In view of the wealth of music-making programs around, it's probably not a bad idea to find out what those queer-looking blobs and sticks dancing along the lines in a music score actually mean if you want to get involved in tune-smithing with your Spectrum's assistance. As most music software involves a piano-type keyboard, you'll probably be lacking in the skills of note finding as well. So a program such as this could well be a bonus in actually getting you to understand what music scores are all about.
Parts One and Two concern themselves with the actual names of notes and their relative positions on the lines and spaces. On loading up, the menu offers you option of playing games, getting an introduction to the world of lines and spaces and a tour of the theory behind it all.
Diving straight into the games there are various levels of difficulty. Note names are displayed on screen to help you and notes can be entered either by keys 1 to 8 (which correspond to the notes A to G) or by moving a cursor over a keyboard on the screen. One thing that was quite useful, educationally, was the section where the player has to match up the pitch of a note that has to be found with the pitch that you think it is. The really keen could turn off the screen and play by ear!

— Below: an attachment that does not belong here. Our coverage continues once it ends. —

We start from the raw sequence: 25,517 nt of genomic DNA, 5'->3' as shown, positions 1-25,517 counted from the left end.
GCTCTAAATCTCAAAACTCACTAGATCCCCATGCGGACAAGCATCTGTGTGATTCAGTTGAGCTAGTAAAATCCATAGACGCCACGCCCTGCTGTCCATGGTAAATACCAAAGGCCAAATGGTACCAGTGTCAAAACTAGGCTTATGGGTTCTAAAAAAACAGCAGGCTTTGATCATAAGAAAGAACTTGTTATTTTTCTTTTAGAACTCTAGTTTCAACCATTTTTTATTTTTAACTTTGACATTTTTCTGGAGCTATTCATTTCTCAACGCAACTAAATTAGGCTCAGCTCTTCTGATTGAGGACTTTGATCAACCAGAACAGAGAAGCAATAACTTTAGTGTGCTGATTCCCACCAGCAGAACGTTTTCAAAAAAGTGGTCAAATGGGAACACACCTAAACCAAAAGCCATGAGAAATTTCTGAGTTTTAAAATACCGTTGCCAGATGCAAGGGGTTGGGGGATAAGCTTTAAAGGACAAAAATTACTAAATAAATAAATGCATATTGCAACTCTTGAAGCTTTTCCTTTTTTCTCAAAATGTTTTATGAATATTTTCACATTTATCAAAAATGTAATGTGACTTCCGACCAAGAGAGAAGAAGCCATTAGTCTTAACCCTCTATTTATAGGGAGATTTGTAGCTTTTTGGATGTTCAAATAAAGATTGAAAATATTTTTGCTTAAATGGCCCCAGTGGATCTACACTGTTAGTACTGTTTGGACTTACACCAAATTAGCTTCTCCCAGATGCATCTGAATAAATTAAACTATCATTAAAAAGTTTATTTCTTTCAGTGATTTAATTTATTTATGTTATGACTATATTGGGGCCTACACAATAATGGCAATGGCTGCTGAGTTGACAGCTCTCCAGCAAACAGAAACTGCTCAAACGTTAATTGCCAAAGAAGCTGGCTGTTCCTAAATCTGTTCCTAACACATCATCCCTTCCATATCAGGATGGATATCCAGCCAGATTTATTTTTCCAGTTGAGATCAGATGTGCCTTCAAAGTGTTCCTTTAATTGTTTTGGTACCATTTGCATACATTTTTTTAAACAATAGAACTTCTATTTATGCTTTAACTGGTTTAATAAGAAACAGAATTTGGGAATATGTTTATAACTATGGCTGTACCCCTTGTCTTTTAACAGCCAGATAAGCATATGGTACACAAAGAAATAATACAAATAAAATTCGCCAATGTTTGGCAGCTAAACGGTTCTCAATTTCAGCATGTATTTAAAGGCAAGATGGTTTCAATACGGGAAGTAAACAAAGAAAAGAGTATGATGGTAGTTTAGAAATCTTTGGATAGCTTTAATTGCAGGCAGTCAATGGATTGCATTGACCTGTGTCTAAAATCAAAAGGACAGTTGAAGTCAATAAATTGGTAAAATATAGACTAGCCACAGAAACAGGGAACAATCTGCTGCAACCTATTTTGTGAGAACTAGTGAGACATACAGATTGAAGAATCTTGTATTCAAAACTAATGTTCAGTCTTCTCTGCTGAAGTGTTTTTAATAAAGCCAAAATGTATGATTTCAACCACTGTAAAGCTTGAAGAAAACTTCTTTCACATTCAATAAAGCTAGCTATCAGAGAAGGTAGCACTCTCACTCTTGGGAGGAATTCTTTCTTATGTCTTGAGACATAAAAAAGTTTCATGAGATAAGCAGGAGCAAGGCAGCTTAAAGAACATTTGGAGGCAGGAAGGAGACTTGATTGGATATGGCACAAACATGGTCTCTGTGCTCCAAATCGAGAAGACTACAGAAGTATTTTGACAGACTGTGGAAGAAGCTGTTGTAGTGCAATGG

Each game is timed and the resulting score shown at the end. If you get a decent enough score you are allowed into the composing section. Here you enter your own tune and have the dubious privilege of hearing it back although with all the notes being the same length and played at a pretty pedestrian playback speed I found this a bit tiresome. Rests appeared here without any previous explanation. It would have been nice to have been able to access the composing section direct from the menu.
Part Two introduces sharps and flats and revises Part One, but doesn't have a composing option. All of a horrible sudden there are piles of key signatures without any lead up other than in the onscreen theory pages. Generally the idea is good and is one that has been covered no better by similar programs. But I have a feeling that it tends to defeat itself by having a theory section which consists of pages of text and the theory side does not actually take an active part in the program. The games could be more imaginative and make more use of colour and graphics. Although interactive music learning is obviously the way forward, it won't succeed if the program is little more than an electronic personification of a stuffy music teacher.
Note naming against a time limit in the key of C Major. It's Cameron, photography person who's making all the mistakes, not musical maestro Jon Bates!